10 Easy Ways to Increase Facebook Likes
Among the social networks where you could build a presence for your business today, Facebook is king. With over a billion active users, Facebook can help you reach any audience you might want to target, anywhere in the world.
While the social network has some of the most sophisticated ad targeting tools in existence, today’s post will be focused not on creating Facebook ads, but on free, quick, and easy ways to grow your page’s likes.
1. Use Engagement to Your Advantage
Engagement basically amounts to the level of interaction your posts inspire amongst the people that see them, and it is the yardstick for success on Facebook. The social network carefully tracks every view, click, like, comment, and share your updates receive, and rewards engaging updates by helping you reach more people organically – that is, without having to pay for it.
Engagement on Facebook works like this:
- Every update is shown to a small, random slice of your fans – about 3% of them on average.
- Unengaging posts – that is, the vast majority of updates – are shown to just those initial people and no one else.
- Engaging posts – a very, very small minority of the posts by pages on Facebook – receive likes, comments, and shares, and these actions all tell Facebook that this update is something people want to see. Facebook will then show your update to more and more fans, as long as it continues to engage them.
At its most basic level, Facebook just wants to make its users happy by showing them the updates and content that they are most likely to enjoy.
By the way, one surefire way to really screw up your engagement is to buy fake Facebook likes. Buying likes makes one number look more impressive – your total number of likes – at the expense of every other number on your page (the individual likes, comments, and shares on each post). Buying fake fans is one of the worst mistakes you can make for your engagement, so just don’t do it!
2. Put Your Best Foot Forward
If you’ve spent any time on Facebook, you know that Facebook is always changing things.
Most recently, Facebook has been migrating pages to a clean, three column format where the profile picture no longer overlaps the cover photo.
The new page format hasn’t rolled out for everybody yet, but one of my favorite features of the new design is that the cover photo is no longer partially covered – giving you more room to work with. Starbucks has opted to use the new space to showcase their iced drink lineup. In the old design, the leftmost drinks would be partially obscured by the profile photo.
You can put your best foot forward on your page by making sure its design is high-quality and attractive. Use a clear profile image – a square format logo is a popular choice – that looks great even at small sizes. And take advantage of the cover photo to attract likes and interest; you can use it to spotlight sales, introduce customer success stories, or grow interest in new products.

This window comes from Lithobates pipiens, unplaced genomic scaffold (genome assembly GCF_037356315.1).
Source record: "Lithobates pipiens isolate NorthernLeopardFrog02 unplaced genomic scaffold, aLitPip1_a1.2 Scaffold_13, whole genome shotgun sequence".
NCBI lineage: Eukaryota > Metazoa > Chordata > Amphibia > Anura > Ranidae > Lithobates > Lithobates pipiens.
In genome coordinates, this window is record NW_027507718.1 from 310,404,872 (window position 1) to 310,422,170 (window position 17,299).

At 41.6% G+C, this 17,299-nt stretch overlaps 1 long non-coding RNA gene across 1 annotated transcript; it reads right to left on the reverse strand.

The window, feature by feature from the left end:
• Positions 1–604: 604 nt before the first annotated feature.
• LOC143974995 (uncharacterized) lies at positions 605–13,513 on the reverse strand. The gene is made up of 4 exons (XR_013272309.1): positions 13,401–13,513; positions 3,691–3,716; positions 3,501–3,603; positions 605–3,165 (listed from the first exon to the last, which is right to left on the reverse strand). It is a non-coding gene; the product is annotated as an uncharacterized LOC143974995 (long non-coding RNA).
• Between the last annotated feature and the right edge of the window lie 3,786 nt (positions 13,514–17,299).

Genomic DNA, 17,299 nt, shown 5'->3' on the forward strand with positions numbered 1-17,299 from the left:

3. Stay Concise, But Remember to Customize
Facebook gives you a ton of room to tell your story; the maximum length of a status update is 63,206 characters, or about 10,000 words. Still, don’t let the temptation get to you: the ideal length for a status is a mere 40 characters.
How can you possibly get across anything meaningful in 40 characters? Don’t worry, this isn’t quite Twitter we’re dealing with. According to Chelsea Hunersen of HubSpot in the article referenced above, the meta title and description pulled in when you paste the link to your article might actually be more important than whatever you write in the actual update. She says, “Often, people look at the image of the article and then directly down at the meta title and meta description for context clues.”
So while you will want to be concise in your introduction to the link you are sharing, don’t forget to customize your link’s title and description. You can even swap in an entirely new photo if you don’t like the one being pulled in automatically.
To edit the title or description, simply click them before you publish your post and you can type in something new. To swap out the image, upload a new one with the + button near the bottom and deselect the original image.
4. Post Consistently
I know, check any list like this one, for any social network, and it’s sure to extoll the values of sharing consistently. But I’ll emphasize it here, too, because it is true. Regularly publishing on your Facebook page keeps you at the forefront of your users’ minds, and if they tend to engage with your posts and learn to recognize them, they may be more likely to engage again in the future.
But it is all too easy for other tasks to get in the way of consistently sharing on Facebook. Posting on your Facebook page isn’t quite as easy as dashing off a tweet – you need to come up with a short but witty comment, sure, but then you have to make sure your image(s) look compelling and your title and description are optimized. All of this comes together to make posting on Facebook a procrastination target.
Evade this behavior by getting the bulk of your updates out there in bulk. (See what I did there?) Create a content calendar each month, or even a regular sharing rotation, where your best content comes back in different ways every so often. Then, schedule ahead these updates using the Facebook scheduling tool.
You can schedule up to six months ahead, but I prefer to stick to one or two.
5. Post a Variety of Updates